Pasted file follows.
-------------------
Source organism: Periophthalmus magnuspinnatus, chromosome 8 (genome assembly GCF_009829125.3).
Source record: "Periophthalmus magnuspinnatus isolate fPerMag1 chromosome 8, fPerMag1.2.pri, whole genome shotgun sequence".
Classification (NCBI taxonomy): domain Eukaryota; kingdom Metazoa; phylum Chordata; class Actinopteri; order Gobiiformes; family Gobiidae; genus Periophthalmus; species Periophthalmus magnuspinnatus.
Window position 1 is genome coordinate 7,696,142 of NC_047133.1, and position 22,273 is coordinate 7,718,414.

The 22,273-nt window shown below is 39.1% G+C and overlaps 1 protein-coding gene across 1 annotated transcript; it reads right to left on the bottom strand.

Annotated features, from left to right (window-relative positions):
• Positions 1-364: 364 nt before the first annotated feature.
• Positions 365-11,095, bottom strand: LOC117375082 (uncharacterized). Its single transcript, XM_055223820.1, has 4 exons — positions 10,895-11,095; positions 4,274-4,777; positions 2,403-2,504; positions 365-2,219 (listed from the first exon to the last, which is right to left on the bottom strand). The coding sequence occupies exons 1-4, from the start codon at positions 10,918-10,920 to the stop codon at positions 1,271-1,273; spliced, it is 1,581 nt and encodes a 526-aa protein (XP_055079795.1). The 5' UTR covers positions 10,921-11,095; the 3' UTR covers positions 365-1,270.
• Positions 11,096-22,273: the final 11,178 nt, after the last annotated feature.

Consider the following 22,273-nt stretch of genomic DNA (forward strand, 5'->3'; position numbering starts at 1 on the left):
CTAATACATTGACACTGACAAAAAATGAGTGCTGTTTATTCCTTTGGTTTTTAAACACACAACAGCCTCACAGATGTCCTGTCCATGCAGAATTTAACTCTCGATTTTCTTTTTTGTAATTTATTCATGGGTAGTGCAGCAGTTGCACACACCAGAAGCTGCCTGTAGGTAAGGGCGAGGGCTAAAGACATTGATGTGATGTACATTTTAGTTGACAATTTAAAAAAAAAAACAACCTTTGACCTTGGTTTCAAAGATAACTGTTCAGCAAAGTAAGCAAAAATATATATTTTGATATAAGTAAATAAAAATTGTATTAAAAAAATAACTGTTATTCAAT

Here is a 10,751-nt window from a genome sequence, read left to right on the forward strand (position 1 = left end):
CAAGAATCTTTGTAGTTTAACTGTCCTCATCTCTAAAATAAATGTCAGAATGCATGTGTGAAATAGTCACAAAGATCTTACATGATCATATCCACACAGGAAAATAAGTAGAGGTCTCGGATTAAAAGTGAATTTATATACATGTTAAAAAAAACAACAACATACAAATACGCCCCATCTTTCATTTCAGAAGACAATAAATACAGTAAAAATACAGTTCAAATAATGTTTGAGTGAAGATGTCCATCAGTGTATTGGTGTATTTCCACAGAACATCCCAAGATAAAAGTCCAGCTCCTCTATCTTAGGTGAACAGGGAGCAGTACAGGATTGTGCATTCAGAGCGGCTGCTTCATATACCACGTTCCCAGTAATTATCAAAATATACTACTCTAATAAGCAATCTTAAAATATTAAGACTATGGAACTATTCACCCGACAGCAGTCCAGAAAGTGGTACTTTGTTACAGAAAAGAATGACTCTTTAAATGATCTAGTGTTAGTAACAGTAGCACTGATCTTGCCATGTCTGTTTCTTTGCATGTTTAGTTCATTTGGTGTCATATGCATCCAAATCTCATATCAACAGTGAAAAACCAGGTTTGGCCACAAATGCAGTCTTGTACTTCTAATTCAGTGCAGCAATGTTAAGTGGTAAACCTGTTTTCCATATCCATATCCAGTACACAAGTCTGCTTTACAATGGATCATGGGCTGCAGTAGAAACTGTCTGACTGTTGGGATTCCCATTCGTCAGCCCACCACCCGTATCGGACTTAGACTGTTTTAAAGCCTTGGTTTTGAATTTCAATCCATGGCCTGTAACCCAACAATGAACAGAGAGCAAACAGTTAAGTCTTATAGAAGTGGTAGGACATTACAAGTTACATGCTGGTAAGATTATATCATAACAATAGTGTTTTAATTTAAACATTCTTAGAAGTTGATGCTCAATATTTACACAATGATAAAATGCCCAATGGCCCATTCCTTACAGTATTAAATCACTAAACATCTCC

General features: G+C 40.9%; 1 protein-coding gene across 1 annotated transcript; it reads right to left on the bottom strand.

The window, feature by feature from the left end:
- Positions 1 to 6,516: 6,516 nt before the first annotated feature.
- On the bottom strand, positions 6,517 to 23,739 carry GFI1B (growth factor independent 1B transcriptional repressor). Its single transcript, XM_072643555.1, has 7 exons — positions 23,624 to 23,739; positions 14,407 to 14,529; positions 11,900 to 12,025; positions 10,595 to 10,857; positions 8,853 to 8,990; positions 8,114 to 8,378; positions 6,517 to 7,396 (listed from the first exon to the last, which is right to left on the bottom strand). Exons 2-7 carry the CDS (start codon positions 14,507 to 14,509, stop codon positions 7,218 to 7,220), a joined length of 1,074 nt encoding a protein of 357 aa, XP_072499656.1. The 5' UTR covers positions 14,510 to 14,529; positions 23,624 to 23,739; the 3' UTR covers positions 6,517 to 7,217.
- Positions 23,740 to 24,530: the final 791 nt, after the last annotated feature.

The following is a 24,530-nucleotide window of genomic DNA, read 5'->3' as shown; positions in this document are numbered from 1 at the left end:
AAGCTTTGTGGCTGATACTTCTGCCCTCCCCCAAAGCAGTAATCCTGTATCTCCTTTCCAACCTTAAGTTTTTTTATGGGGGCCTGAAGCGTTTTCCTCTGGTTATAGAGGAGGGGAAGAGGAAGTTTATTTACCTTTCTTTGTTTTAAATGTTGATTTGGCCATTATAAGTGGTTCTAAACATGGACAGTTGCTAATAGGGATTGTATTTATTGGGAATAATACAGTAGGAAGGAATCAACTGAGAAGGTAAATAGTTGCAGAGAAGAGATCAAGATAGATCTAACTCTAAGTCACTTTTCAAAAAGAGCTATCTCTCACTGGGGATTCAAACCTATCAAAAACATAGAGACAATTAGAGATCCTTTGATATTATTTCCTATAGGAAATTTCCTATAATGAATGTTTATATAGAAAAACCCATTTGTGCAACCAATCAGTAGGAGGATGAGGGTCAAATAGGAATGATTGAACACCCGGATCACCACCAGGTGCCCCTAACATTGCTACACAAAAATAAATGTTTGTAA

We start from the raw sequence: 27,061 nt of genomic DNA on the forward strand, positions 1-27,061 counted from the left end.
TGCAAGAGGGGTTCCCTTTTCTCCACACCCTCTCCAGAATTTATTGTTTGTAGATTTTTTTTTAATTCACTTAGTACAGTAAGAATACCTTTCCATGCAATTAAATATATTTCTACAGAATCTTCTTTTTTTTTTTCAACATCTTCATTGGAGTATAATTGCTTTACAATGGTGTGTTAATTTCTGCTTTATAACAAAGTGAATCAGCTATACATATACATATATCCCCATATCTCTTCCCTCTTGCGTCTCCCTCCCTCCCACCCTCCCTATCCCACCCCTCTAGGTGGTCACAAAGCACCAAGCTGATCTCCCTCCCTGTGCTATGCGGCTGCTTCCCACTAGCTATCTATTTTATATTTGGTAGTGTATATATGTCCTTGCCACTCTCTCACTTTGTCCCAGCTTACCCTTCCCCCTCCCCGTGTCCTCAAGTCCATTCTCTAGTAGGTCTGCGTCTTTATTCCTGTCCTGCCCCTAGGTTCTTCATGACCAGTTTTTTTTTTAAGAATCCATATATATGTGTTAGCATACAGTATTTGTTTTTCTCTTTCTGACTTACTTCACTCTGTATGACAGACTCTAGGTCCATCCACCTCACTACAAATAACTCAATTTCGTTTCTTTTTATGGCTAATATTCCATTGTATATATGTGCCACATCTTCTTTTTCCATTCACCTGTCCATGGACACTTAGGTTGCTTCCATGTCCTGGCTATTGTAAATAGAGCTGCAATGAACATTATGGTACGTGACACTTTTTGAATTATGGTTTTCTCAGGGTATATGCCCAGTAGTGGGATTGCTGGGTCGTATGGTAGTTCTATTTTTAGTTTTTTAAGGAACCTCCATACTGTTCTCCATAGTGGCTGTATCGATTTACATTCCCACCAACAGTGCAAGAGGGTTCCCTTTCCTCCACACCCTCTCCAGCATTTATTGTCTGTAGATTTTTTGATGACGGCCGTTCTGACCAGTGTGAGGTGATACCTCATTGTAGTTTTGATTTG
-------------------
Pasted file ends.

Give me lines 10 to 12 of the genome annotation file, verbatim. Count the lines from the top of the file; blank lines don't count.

Consider the following 22,273-nt stretch of genomic DNA (forward strand, 5'->3'; position numbering starts at 1 on the left):
CTAATACATTGACACTGACAAAAAATGAGTGCTGTTTATTCCTTTGGTTTTTAAACACACAACAGCCTCACAGATGTCCTGTCCATGCAGAATTTAACTCTCGATTTTCTTTTTTGTAATTTATTCATGGGTAGTGCAGCAGTTGCACACACCAGAAGCTGCCTGTAGGTAAGGGCGAGGGCTAAAGACATTGATGTGATGTACATTTTAGTTGACAATTTAAAAAAAAAAACAACCTTTGACCTTGGTTTCAAAGATAACTGTTCAGCAAAGTAAGCAAAAATATATATTTTGATATAAGTAAATAAAAATTGTATTAAAAAAATAACTGTTATTCAAT

Here is a 10,751-nt window from a genome sequence, read left to right on the forward strand (position 1 = left end):